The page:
Tag Archives: America

Monarchy*

regalia

I’m generally not for the new trend of bio-pics about currently living people (Barry, Snowden, The Iron Lady, The Social Network, The Theory of Everything). While depicting figures from the past brings them back to “life” in a fictional sense, depicting living figures seems to me to be robbing them of their own ongoing, real drama in this world. Their story isn’t yet finished, so it’s objectionable to try to tell it—even a portion of it—because the end of their narrative, the conclusion that is necessary to cast the final light over all the rest of it, hasn’t yet come to pass. But I’ve made an exception in watching the Netflix original series The Crown, because the living figure which it depicts is exceptional. Continue reading

Team America

If you’ve ever played sports or competed in any way on some kind of team, then you know what it’s like to form a bond with people over a shared purpose or goal. It’s a strange dynamic: a communal identity may form, a pride for the group and its members, a desire to see it succeed. Complete strangers can quickly form deep connections when they’re forced to cooperate to achieve a mutual end — especially when that end is outward oriented, such that a team’s identity depends on a context beyond itself, like a marketplace or a league…or a global stage. Continue reading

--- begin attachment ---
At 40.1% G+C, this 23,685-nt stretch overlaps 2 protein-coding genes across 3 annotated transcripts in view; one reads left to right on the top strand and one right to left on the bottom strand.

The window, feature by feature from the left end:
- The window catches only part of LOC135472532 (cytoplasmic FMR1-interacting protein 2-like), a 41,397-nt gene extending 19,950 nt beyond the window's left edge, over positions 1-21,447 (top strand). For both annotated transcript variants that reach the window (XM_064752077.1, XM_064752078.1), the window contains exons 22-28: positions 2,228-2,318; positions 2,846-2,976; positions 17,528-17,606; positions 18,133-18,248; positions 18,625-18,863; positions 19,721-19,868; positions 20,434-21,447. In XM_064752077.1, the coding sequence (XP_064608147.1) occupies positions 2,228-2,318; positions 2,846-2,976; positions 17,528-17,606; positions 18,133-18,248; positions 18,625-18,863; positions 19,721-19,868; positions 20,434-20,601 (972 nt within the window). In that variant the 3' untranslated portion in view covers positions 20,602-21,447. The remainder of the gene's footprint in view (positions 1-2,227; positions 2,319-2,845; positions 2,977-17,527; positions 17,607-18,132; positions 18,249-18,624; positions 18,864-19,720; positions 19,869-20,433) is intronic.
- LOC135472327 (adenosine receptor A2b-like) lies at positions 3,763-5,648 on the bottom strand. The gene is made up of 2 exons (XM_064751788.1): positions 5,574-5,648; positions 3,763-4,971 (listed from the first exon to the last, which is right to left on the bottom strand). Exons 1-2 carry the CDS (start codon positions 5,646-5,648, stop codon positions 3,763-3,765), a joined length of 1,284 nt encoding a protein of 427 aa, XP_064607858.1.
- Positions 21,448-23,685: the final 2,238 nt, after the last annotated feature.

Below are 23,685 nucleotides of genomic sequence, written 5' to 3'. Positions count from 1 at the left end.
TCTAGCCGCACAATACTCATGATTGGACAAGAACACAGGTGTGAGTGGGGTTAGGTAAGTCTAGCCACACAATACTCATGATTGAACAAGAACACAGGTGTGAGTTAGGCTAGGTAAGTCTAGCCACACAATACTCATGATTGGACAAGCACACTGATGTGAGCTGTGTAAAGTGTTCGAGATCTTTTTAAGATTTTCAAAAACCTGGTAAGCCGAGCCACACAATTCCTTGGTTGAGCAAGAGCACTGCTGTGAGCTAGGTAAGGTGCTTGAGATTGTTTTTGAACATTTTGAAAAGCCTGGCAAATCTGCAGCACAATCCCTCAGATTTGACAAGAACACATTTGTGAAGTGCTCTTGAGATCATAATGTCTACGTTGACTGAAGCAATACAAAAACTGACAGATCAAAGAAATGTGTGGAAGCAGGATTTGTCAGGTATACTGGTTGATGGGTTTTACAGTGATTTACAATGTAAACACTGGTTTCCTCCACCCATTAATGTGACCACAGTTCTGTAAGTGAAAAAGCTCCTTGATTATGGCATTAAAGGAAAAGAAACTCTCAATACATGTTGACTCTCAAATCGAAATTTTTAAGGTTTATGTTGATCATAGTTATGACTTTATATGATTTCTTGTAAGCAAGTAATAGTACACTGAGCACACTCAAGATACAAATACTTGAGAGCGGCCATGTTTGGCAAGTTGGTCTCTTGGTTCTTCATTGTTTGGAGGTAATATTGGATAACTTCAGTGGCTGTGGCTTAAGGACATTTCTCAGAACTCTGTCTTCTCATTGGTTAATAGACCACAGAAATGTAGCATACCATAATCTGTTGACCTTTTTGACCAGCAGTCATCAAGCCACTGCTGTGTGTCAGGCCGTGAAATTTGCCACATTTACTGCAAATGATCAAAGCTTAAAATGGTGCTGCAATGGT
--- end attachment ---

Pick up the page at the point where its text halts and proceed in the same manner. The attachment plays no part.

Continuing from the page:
Memorial Day

national cemetery

Today’s the last Monday in May, which means it’s Memorial Day — the day Americans have set aside to specially remember and honor the men and women who have given their lives in the armed service of the nation. A day that remembers this profound sacrifice from our fallen soldiers, especially on a national level, especially in the face of an ever increasingly selfish, petty, and nihilistic culture is important now more than ever. Continue reading

The Sentinels Of An Epoch

Kirche San Romerio

As an American who’s used to seeing dilapidated ‘historic sites’ no older than four hundred years old, I dream of visiting the numerous thousand-plus year old sites of Europe still standing and often functioning in the capacity for which they were built.  And so many of Europe’s historic sites are cathedrals, parish churches, and monasteries.  A quick image search of historic churches of Europe will yield an amazing amount of breathtaking examples of Celtic/English, Frankish/Norman, Greek, Italian, Kievan/Russian, Kartvelian, and Scandinavian Christian architecture, some dating from the fourth century.  At the center of nearly every ancient or medieval town across Europe stands one of these jewels.  A note on a compilation of historic European churches by the Huffington Post quipped, “Churches seem to be nearly as abundant in Europe as drugstores are in Manhattan.”  A comparison like that once again highlights the obvious difference in the scenery of America and Europe. Continue reading